Vancouver Canucks Should Play Virtanen with Baertschi, Horvat

Nov 21, 2015; Vancouver, British Columbia, CAN; Vancouver Canucks forward Jake Virtanen (18) against Chicago Blackhawks at Rogers Arena. Vancouver won 6-3. Mandatory Credit: Bob Frid-USA TODAY Sports
Nov 21, 2015; Vancouver, British Columbia, CAN; Vancouver Canucks forward Jake Virtanen (18) against Chicago Blackhawks at Rogers Arena. Vancouver won 6-3. Mandatory Credit: Bob Frid-USA TODAY Sports /

The Vancouver Canucks’ lineup is almost set in stone. But how about this minor tweak?

As you may know by now, I am hoping for the Vancouver Canucks to play Loui Eriksson on their second line with Sven Baertschi and Bo Horvat. Create two legitimate scoring lines and all, you know? But, I also know that probably won’t happen at the beginning of the season, and thankfully, there is another great option for the Baertschi-Horvat line: Jake Virtanen.

Virtanen had a tough rookie season. He was one of many players who seem too far in their development to play in junior, but not far enough to be full-time NHLers. Thanks to the NHL’s agreement with the CHL, however, players like Virtanen aren’t allowed to play in the American Hockey League. Which sucks.

The Canucks made a decision and made him a full-time member of their roster — with the exception of a short trip to Finland for the World Junior Championship — but wanted to bring him along slowly nonetheless. When a player is a full-time NHL player, bringing him along slowly equals bottom-six time and healthy scratches. Shelter him and make his life easy.

Unfortunately, that didn’t make Virtanen’s life easier. Not one bit. Instead of developing his power-forward scoring game, Virtanen became what was quite possibly Vancouver’s best defensive forward. That obviously isn’t a terrible thing; but if the Canucks want him to become the kind of scorer that was worth the sixth-overall pick in 2014, they better give him the ice time he needs to get past seven goals and 13 points.

In 2016-17, that should be an easy task. For one, Virtanen is now eligible to play for the AHL Utica Comets. If the Canucks decided to send him down there, he would without a doubt be the star player and get top-line minutes. That should, however, only be a last resort.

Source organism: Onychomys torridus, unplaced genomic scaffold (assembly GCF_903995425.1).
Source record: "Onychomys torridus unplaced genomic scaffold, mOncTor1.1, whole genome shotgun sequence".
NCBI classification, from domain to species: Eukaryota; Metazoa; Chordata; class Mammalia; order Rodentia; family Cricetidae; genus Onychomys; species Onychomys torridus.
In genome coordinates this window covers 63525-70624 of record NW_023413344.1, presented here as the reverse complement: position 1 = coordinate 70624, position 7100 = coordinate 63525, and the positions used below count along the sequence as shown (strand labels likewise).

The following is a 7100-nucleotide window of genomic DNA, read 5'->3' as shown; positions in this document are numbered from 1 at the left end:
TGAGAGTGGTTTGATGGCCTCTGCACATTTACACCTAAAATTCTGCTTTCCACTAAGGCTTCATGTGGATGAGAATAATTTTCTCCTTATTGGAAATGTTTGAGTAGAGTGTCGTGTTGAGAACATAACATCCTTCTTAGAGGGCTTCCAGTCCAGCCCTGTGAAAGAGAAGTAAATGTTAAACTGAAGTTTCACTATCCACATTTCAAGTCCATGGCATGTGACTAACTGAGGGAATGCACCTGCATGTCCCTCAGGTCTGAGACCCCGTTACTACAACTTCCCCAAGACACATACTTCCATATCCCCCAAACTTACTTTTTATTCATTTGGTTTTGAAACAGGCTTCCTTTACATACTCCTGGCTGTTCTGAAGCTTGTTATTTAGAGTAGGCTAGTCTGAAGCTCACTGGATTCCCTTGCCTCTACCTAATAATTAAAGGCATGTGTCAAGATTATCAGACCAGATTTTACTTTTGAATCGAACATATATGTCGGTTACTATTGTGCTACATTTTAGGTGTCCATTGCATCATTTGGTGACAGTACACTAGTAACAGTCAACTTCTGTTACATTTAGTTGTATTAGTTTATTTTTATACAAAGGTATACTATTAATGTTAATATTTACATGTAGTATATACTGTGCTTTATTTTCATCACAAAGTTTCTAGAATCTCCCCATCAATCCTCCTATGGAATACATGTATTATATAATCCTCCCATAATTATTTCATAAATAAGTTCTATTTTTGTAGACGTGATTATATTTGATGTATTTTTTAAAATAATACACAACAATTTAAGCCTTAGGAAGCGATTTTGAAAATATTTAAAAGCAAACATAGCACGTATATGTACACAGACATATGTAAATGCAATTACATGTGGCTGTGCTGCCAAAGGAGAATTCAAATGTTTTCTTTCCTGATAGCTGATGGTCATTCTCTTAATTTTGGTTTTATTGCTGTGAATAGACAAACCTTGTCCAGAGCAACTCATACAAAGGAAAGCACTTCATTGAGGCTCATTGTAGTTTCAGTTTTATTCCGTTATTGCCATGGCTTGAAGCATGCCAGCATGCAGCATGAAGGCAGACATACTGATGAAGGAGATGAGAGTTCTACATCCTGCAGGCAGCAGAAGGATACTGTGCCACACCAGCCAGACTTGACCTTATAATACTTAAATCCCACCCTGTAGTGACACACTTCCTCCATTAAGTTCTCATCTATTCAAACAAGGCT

Ice Time and Line Mates

Players that score a lot get more ice time than those who don’t score much. There is a strong correlation between the two stats. A common misinterpretation is that the players who get a large amount of ice time earned that time by scoring much. While that is in part true, it certainly works the other way around as well.

Alexander Ovechkin led the league in scoring last season, lighting the lamp 50 times. More than a third of that total, 18 to be exact, came on the power play. So, if you cut Ovechkin’s power-play time, his goal total drops to 32. Now, if you also cut his average even-strength time from roughly 16 minutes per game to nine minutes, that total could drop to, say, 20.

Related Story: Top 25 Under 25: Jake Virtanen

The same thing applies to line mates as well. Ovechkin spends most of his time playing with elite playmakers like Nicklas Backstrom and Evgeny Kuznetsov. If you paired him with Jay Beagle instead, and perhaps Daniel Winnik on the other wing, while playing those nine minutes per night, I am sure Ovechkin wouldn’t score more than 15 goals per night.

And that is only half of Virtanen’s production in 2015-16.


So why not give Virtanen a legitimate chance?

Instead of playing nine minutes per night with guys like Adam Cracknell, Derek Dorsett or Brandon Prust, Virtanen should get a shot at 15 minutes on a line with (somewhat) proven NHL scorers. Jannik Hansen scored between nine and 11 goals most of his career and got up to 22 playing top-line minutes with the Sedins. Why shouldn’t that work with Virtanen?

It obviously isn’t quite that easy. Virtanen would still have to do his part. Even playing with Sidney Crosby as your center, you don’t just start scoring 30 goals. But regaining that scoring confidence Virtanen once had should be a lot easier with Baertschi and Horvat.

At the start of the season, the lineup could look like this:

Sedin – Sedin – Eriksson
Baertschi – Horvat – Virtanen
Rodin – Sutter – Hansen
Burrows – Granlund – Dorsett

Next: AHL vs. NHL for Jake Virtanen

To be completely honest, that’s the best the Canucks can do with their current roster. Virtanen is without a doubt ready to play in the NHL, and it’s all about getting him scoring again. If he doesn’t work out in the new role, he can still be moved around the lineup or sent down to Utica.

We don’t know where it would go. But Virtanen should at least get a real chance to establish himself.